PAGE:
To be patentable in Canada, an invention must not only be new and non-obvious, it must also have utility.1 As evidenced by Eli Lilly's recent filing of a Notice of Arbitration in a $500 million NAFTA2 dispute against Canada for the invalidation of two of its patents covering its key drug products, Strattera and Zyprexa, on the basis of lack of utility3, it is clear that the issue of utility is currently a controversial subject at the forefront of the Canadian patent law.
The utility requirement may be met by either demonstrating that the invention possesses the claimed utility or by relying on sound prediction. In either case, it has been established that the relevant date for determining utility is the Canadian filing date.4 Accordingly, post-filing evidence and/or knowledge is not presently of assistance for establishing utility.
Two sub-issues emerge upon review of the case law from the past 10 years related to utility of a claimed invention. These two sub-issues are (1) the doctrine of the promise of the patent and (2) the doctrine of sound prediction. One of the bases for Eli Lilly's claims in its NAFTA challenge against Canada, is that the courts have established a "heightened disclosure requirement" for utility and, in their reasons, Lilly refers to these two doctrines.
Often cited as the case for the basis of the doctrine of the promise of the patent is the Supreme Court of Canada (SCC) decision in Consolboard Inc v MacMillan Bloedel5, "Consolboard", in which it stated on page 525:
There is a helpful discussion in Halsbury's Laws of England, (3rd ed.), vol. 29, at p. 59, on the meaning of "not useful" in patent law. It means "that the invention will not work, either in the sense that it will not operate at all or, more broadly, that it will not do what the specification promises that it will do".
A more recent citation, Eli Lilly Canada Inc v Novopharm Limited6, "Olanzapine", is also frequently referred to when addressing the promise of a patent in a utility analysis. In that decision, the following passage at paragraph 76 is often quoted:
Where the specification does not promise a specific result, no particular level of utility is required; a "mere scintilla" of utility will suffice. However, where the specification sets out an explicit "promise", utility will be measured against that promise: Consolboard; Pfizer Canada Inc. v. Canada (Minister of Health),  1 F.C.R. 253, 2008 FCA 108 (Ranbaxy). The question is whether the invention does what the patent promises it will do.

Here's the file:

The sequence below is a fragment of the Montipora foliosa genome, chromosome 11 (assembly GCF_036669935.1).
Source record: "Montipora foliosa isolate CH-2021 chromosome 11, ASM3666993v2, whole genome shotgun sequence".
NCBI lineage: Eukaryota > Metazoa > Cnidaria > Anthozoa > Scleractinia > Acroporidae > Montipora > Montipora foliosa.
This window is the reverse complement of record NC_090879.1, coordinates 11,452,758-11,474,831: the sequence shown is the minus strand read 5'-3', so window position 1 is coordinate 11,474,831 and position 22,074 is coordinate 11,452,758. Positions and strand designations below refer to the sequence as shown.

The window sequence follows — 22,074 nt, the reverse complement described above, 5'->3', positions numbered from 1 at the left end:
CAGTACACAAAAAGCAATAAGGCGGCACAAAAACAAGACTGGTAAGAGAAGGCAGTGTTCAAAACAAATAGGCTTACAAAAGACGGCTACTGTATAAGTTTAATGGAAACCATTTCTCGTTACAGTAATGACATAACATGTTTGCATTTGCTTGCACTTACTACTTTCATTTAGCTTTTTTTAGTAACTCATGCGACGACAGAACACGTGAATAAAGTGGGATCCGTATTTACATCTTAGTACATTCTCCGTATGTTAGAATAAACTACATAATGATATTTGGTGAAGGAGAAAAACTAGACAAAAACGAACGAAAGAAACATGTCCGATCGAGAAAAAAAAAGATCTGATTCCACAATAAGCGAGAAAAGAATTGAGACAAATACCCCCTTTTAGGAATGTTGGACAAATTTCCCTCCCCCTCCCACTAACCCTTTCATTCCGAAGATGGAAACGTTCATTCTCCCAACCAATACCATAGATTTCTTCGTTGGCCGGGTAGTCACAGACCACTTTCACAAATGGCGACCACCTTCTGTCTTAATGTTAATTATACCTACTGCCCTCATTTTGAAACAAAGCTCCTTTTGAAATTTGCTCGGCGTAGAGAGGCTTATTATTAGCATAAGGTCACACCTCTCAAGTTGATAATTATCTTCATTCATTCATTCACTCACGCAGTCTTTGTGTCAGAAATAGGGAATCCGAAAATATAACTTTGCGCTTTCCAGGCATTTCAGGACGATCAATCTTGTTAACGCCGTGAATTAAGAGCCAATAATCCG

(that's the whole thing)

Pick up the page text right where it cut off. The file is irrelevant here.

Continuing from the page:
The seminal case for citations related to the doctrine of sound prediction is Apotex Inc v Wellcome Foundation Ltd7, "AZT", in which the SCC confirmed that utility may be based upon a sound prediction so long as there is a factual basis for the prediction, the inventor has an articulable and sound line of reasoning from which the desired result can be inferred from the factual basis, and there is proper disclosure. However, as it was not at issue in the case, the SCC did not set out what is necessary to satisfy the requirement of "proper disclosure". Subsequent decisions of the Canadian Federal Court of Appeal (FCA) appeared to hold that the factual basis8 and the sound line of reasoning9 must be found in the patent itself.
While many reports tend to focus on the bad news, this article attempts to highlight some recent cases where helpful clarifying statements have been presented that may help patentees defend their inventions with the Canadian Patent Office as well as in Canada's Courts.
The recent decision of the FCA in Sanofi-Aventis v Apotex Inc10, "Plavix II", provides some good news on both the promise of the patent and the sound prediction fronts. As we previously reported11, the Federal Court12 initially found Sanofi's Canadian Patent No. 1,336,777 (the '777 Patent) invalid, holding that the utility of the invention had neither been demonstrated nor soundly predicted as of the filing date of the patent application.